Horizon Power Towns' home solar energy will usher in a clearer day in the future

2021-12-08 08:18:33 By : Ms. Candice Lian

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The export restrictions on solar energy implemented in some parts of Australia may be disappointing, but it is really bad that grid-connected solar power systems cannot be installed at all.

For a long time, this has been a reality in many towns in Western Australia's Horizon Power service area. Horizon is a Western Australian government-owned company that provides electricity to approximately 100,000 residents and 10,000 businesses in remote areas of Western Australia.

The company's solar hosting capacity allowed in different locations to protect the fragile grid is far less than the needs of homes and businesses that want to install panels.

For example, between June 2018 (when we first reported the issue) and April this year, Broome and the surrounding area (population: about 16,000) only installed about 100 new systems. It was not until July that more than 900 kilowatts of new solar hosting capacity was provided to Broome's residential customers.

This was quickly sold out and enabled 170 Broome families to install the system. Horizon Power estimates that these new systems will generate approximately "1.4 million kilowatts" of energy each year. I think they mean kWh-kW is a unit of measurement for power and energy (find the difference between power and energy here-this is important).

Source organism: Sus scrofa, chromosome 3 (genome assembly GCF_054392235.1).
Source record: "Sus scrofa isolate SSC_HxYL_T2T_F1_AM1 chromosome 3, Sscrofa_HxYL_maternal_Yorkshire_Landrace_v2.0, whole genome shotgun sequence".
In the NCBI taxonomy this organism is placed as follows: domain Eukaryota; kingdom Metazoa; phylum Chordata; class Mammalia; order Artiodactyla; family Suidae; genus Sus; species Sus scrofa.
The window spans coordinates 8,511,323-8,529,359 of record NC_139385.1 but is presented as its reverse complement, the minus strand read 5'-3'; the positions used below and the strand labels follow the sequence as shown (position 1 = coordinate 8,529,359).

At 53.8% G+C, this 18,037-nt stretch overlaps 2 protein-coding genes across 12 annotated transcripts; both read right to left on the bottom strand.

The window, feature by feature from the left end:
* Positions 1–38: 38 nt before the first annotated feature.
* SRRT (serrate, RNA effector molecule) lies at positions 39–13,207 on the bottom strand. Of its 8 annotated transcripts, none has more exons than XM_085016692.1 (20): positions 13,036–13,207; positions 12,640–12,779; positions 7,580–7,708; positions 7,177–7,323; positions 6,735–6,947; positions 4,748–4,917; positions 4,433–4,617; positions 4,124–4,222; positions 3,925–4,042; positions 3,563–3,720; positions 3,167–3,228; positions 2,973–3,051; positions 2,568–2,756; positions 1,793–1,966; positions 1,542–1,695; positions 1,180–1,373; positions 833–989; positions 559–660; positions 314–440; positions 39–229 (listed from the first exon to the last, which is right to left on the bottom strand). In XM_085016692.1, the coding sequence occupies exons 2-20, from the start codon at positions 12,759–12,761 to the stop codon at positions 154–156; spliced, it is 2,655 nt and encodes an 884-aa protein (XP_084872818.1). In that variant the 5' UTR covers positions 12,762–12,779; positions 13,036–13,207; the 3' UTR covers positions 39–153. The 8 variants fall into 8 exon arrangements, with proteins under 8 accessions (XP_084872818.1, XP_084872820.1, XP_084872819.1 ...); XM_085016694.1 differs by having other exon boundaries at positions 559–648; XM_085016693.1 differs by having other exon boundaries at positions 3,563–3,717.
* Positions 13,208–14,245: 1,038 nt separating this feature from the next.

Residents of Carnarvon, Exmouth, and Denham are in a similar situation, but this will soon change as Horizon prepares to release an additional 1,000 kW of hosting capacity. There is no doubt that this will also be mentioned soon.

Applications for this new capacity will be open to residential customers on November 15, 2021, and Denham's corporate applications can be submitted starting on November 22.

But besides the increased hosting capacity, are there other towns affected by the restrictions?

"Our goal is that all Horizon Power households can use rooftop solar energy by 2025, and we are working hard to achieve this goal."

Therefore, some towns will wait longer-but in Exmouth's case, it may be earlier rather than later.

Of the 1,000 kW of new hosting capacity, 400 kW is dedicated to Exmouth. The good news is that further releases are expected after March next year, thanks to the installation of a new 3.4MW battery energy storage system at the Exmouth Power Station in early 2022.

Batteries will help absorb the excess solar energy generated during the day for release at night and other needs; and generally help maintain the stability of the local power grid.

Horizon's goal is to make 80% of the town's electricity come from renewable sources within the next three years. It is estimated that 20% will be generated by distributed energy sources (such as rooftop solar), and centralized renewable energy will account for 60% of the town's electricity demand.

Michael discovered solar problems after purchasing components to assemble a small off-grid photovoltaic system in 2008. Since then, he has been covering Australian and international solar energy news.

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